Dell has become a company that is dedicated to finding green alternatives for their packaging. They have announced that they will be using mushrooms as part of their cushioning for their server packaging. The brilliance behind using mushrooms is they are grown, not manufactured. This allows less energy to be used to produce the packaging. Mushrooms are also more dense, meaning they can support the weight of Dell’s servers and they can be grown quickly. The end result is an eco-friendly alternative for packaging that consumers can compost. Dell has already experimented with bamboo packaging in 2009 and will combine it with the new mushroom based packaging.
The process of conducting such a sustainable creation for packaging is very interesting. It is a fairly short process, lasting between 5 and 10 days. It starts out using agricultural waste products, mainly cotton. The cotton hulls are placed in mold and then implanted with mushroom spawn. It then develops into a root structure of a mushroom. They have tested and retested this new development in sustainable packaging and will pilot run it with its PowerEdge 710 server. If this test is proven to be a success, they will expand the mushroom packaging to their other servers.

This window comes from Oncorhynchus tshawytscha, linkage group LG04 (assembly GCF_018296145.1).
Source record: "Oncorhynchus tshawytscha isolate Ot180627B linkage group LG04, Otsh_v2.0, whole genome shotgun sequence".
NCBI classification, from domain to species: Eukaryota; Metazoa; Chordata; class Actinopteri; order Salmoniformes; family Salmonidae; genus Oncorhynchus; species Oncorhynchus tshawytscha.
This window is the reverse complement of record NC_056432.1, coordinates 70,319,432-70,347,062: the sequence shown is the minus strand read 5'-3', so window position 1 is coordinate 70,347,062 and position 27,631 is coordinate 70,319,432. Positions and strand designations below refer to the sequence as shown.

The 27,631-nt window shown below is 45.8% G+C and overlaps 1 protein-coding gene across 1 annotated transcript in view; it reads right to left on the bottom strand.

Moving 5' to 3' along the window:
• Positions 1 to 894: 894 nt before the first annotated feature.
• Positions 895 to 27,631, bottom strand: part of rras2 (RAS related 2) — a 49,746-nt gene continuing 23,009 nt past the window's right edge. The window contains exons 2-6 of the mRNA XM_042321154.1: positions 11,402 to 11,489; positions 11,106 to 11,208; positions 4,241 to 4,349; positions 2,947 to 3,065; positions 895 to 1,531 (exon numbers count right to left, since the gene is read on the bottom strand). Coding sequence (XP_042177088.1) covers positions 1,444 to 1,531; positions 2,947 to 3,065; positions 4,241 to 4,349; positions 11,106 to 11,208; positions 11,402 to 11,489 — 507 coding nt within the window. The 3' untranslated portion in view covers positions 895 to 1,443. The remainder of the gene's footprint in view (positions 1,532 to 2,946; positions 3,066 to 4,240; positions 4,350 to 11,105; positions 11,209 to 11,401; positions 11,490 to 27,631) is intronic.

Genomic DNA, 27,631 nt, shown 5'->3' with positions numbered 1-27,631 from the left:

Dell has many goals in becoming a more sustainable company. They plan to eliminate 20 million pounds of packaging material by 2012 and make sure packaging is recyclable. They have made an extraordinary accomplishment by finding a green alternative for their packaging. Dell also keeps working hard everyday, looking for other ways to reduce their carbon footprint and be a more environmentally friendly company.